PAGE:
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Chicago - Chicago III CD (album) cover

CHICAGO III

Chicago

 

Jazz Rock/Fusion

3.63 | 58 ratings

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stefro
Prog Reviewer
4 stars The last of Chicago's original trio of double-albums(another wouldn't be issued until 1974's 'Chicago VII'), this takes another small step towards the more commercially-driven sound of the group's hugely-successful later years, again blending complex jazz instrumentals with psych-tinged rock and poppy melodies. However, although the mixture proves less successful third time round, 'Chicago III' still has its fair share of excellent moments. There is a definite progression here from the raw energy and fuzzy experimental edges found on 'Chicago Transit Authority' to a smoother, less abrasive overall style, yet Chicago's sound was always rooted in the basic principles of popular jazz and blues, one of the major factors making up the group's widespread appeal. 'Chicago III' still features the classic original seven-man line-up, yet this time powerful rock odes such as the bluesy opener 'Sing A Mean Tune Kid' seem more polished. That said, this is still a challenging album, with - just like it's predecessor - three multi-part suites('Travel Suite', 'An Hour In The Shower' and 'Elegy') filling up a large chunk of the album. Whilst ultimately these pieces don't quite manage to chart the same dynamic heights so skilfully attained on 'Chicago II', tracks such as the positively eclectic 'What Else Can I Say?, which melds jazzy pop ballad beginnings into acid-licked rock 'n' roll and back again within the space of a few short minutes, does find Chicago successfully mining the spirit of their excellent debut. The brassy 'I Don't Want Your Money' attempts the same trick with less conviction, yet thankfully both the delightfully bouncy, keyboard-kissed 'Mother' and the closing sections of James Pankow's 'Elegy' showcase the classic Chicago style still very much in check. For some, this album would mark the end of Chicago's truly great period, yet talk of their demise being at this point is premature. There would be no 'Chicago IV' of course, the group instead releasing the mammoth four-disc set 'Chicago At Carnegie Hall', and both that album and its subsequent follow-up 'Chicago V' would find the group in a very healthy state. 'Chicago III' does however provide a kind of closure to the outfit's more experimental phase, and for that the album should be seen as an important release. Undoubtedly the first three Chicago albums are the most indispensable - and in that order - yet their 1970's output still features much that is impressive from one of the quintessential American rock groups. Not quite a classic then, but 'Chicago III' is still the work of masters. STEFAN TURNER, STOKE NEWINGTON, 2012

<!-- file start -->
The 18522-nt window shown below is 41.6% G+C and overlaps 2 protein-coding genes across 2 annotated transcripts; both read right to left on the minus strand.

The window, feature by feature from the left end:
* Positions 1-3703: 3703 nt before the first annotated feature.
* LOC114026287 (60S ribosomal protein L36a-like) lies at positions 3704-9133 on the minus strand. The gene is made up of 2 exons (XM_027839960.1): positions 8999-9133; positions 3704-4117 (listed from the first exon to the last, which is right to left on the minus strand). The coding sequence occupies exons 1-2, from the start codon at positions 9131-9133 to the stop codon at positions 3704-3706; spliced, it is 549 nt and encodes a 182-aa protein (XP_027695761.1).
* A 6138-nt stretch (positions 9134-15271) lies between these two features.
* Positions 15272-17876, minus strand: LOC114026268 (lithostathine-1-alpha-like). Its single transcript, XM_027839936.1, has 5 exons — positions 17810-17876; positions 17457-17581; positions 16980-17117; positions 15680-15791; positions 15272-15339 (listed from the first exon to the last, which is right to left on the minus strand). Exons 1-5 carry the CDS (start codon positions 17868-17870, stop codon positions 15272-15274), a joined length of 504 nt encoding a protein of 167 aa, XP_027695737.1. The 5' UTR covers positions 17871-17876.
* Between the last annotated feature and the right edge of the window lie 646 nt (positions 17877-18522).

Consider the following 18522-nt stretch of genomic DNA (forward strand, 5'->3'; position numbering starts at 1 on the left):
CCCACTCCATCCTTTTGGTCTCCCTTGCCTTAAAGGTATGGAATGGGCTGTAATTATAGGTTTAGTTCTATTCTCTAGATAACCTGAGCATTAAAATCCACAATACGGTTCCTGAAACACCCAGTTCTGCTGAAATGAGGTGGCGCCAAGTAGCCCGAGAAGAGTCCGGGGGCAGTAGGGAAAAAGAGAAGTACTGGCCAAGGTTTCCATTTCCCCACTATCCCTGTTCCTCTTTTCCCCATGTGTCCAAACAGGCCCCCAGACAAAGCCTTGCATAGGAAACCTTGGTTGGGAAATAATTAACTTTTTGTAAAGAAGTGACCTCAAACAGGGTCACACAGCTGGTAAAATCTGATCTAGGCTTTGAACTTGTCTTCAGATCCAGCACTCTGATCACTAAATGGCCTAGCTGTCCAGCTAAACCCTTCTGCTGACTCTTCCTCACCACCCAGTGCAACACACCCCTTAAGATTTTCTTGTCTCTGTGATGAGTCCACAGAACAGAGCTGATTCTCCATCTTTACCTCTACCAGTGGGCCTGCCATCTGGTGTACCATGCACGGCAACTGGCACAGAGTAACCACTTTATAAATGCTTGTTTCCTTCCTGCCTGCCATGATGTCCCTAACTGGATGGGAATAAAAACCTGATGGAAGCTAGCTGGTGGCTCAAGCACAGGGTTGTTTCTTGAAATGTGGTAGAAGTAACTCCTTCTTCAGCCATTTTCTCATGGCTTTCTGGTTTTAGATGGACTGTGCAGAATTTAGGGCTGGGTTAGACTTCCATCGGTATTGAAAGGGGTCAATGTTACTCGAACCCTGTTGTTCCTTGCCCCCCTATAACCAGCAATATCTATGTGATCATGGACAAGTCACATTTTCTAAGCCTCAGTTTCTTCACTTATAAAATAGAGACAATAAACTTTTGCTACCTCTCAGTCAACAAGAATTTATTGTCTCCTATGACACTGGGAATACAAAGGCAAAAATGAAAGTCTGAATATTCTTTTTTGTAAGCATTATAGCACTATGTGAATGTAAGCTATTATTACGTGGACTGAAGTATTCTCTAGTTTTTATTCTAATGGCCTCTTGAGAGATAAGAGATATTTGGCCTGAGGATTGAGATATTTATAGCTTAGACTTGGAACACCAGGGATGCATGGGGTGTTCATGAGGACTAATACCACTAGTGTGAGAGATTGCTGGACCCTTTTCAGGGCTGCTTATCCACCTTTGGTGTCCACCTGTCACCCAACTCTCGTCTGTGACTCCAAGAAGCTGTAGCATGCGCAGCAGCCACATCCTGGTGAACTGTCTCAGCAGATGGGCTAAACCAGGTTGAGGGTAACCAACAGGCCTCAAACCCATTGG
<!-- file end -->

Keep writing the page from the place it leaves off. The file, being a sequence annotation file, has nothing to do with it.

stefro | 4/5 |

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